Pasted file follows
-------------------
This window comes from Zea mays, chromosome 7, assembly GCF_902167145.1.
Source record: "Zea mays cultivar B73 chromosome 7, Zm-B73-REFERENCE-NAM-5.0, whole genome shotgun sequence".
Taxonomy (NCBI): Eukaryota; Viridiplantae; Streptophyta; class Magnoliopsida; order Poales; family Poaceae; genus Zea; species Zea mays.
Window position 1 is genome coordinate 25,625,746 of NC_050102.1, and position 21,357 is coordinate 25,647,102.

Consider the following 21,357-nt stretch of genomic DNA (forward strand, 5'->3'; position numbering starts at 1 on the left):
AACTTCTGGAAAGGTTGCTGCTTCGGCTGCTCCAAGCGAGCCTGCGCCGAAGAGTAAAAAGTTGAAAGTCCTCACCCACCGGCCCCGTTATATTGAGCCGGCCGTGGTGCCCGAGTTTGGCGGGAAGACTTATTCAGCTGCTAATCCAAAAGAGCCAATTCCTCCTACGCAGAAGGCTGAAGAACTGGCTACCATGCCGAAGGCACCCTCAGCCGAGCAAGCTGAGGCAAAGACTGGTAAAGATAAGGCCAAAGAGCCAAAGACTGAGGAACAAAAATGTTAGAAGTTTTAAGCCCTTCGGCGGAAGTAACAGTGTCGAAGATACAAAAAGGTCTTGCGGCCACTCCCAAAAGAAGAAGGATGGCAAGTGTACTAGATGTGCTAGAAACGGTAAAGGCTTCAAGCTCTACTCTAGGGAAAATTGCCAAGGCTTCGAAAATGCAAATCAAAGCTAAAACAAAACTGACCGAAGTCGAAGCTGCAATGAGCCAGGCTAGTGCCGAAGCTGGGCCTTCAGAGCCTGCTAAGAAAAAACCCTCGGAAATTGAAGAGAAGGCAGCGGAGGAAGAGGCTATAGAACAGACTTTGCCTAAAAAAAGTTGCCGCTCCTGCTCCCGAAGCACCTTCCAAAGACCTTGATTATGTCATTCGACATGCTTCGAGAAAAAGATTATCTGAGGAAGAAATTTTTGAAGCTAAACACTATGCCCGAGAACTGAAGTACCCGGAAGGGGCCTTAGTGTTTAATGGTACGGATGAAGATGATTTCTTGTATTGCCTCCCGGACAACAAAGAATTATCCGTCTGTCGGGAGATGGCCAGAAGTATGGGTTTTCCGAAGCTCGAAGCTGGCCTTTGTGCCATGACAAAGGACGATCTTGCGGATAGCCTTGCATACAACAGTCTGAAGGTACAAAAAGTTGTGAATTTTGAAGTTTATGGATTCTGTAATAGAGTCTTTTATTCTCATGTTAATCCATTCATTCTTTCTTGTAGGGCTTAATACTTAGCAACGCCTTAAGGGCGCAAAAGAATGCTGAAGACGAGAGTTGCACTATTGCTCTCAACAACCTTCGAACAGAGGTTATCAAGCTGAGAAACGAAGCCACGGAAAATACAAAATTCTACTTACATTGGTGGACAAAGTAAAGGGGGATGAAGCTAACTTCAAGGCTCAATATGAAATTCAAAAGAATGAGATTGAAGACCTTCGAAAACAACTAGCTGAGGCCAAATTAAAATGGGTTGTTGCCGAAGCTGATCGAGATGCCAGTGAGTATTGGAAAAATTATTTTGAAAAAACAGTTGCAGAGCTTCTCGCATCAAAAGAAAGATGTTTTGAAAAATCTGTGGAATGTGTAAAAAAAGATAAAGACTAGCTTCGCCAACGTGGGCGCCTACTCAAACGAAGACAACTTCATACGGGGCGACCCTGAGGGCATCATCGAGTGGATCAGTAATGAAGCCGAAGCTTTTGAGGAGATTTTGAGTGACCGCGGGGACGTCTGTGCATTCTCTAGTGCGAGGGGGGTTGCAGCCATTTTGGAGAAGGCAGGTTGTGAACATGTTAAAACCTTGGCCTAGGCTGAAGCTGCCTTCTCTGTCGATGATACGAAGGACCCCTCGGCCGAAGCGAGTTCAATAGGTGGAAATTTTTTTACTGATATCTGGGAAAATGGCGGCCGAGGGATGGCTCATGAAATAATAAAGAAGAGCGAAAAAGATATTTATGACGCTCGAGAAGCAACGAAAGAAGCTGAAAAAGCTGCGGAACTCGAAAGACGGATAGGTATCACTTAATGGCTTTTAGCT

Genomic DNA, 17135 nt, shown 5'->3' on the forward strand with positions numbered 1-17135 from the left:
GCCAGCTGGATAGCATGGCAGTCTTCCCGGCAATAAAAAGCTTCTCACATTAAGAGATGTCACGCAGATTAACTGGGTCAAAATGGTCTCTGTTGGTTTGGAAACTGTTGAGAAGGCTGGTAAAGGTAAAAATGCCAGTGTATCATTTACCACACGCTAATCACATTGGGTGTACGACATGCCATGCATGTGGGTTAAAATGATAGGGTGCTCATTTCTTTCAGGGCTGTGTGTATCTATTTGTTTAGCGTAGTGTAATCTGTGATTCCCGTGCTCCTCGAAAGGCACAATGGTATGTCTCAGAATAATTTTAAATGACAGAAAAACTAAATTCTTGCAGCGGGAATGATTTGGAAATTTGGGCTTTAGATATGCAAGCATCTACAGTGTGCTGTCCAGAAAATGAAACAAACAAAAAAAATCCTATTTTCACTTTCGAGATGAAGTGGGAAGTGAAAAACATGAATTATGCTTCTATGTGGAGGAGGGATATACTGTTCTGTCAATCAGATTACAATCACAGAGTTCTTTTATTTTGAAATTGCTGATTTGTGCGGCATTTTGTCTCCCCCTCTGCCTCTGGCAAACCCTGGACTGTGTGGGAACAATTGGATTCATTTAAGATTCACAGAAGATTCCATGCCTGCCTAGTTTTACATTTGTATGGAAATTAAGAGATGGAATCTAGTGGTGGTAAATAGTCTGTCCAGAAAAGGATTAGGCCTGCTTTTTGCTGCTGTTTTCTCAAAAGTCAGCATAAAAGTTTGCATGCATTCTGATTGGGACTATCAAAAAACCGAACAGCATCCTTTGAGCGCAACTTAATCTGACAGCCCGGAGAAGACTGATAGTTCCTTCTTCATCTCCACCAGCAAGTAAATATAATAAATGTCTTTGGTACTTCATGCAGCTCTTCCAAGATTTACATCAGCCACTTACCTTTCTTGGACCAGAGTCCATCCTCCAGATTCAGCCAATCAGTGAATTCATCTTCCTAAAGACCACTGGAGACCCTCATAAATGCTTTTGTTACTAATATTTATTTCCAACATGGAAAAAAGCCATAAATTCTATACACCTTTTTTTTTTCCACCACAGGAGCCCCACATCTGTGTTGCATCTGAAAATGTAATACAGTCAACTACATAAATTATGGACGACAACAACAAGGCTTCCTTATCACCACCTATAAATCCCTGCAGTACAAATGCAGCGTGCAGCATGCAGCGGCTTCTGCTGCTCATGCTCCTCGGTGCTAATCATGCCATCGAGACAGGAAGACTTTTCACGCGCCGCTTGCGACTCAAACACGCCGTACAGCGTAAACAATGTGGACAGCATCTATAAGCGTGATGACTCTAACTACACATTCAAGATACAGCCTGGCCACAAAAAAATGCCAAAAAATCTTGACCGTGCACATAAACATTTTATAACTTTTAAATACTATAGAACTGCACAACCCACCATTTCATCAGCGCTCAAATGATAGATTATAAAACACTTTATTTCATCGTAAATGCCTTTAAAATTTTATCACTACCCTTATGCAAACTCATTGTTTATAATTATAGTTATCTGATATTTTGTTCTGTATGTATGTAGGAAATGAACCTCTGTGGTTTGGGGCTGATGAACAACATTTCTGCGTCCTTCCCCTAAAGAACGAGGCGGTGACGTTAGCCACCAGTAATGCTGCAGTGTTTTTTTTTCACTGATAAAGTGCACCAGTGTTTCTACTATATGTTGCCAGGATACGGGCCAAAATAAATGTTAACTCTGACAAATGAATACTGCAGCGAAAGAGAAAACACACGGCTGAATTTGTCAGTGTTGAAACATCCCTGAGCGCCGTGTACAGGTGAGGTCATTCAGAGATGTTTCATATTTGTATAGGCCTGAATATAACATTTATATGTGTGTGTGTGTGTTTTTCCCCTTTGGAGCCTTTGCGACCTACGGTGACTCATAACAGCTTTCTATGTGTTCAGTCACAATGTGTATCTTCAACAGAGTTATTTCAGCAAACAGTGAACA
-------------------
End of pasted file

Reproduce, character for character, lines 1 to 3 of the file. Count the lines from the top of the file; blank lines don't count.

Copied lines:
This window comes from Zea mays, chromosome 7, assembly GCF_902167145.1.
Source record: "Zea mays cultivar B73 chromosome 7, Zm-B73-REFERENCE-NAM-5.0, whole genome shotgun sequence".
Taxonomy (NCBI): Eukaryota; Viridiplantae; Streptophyta; class Magnoliopsida; order Poales; family Poaceae; genus Zea; species Zea mays.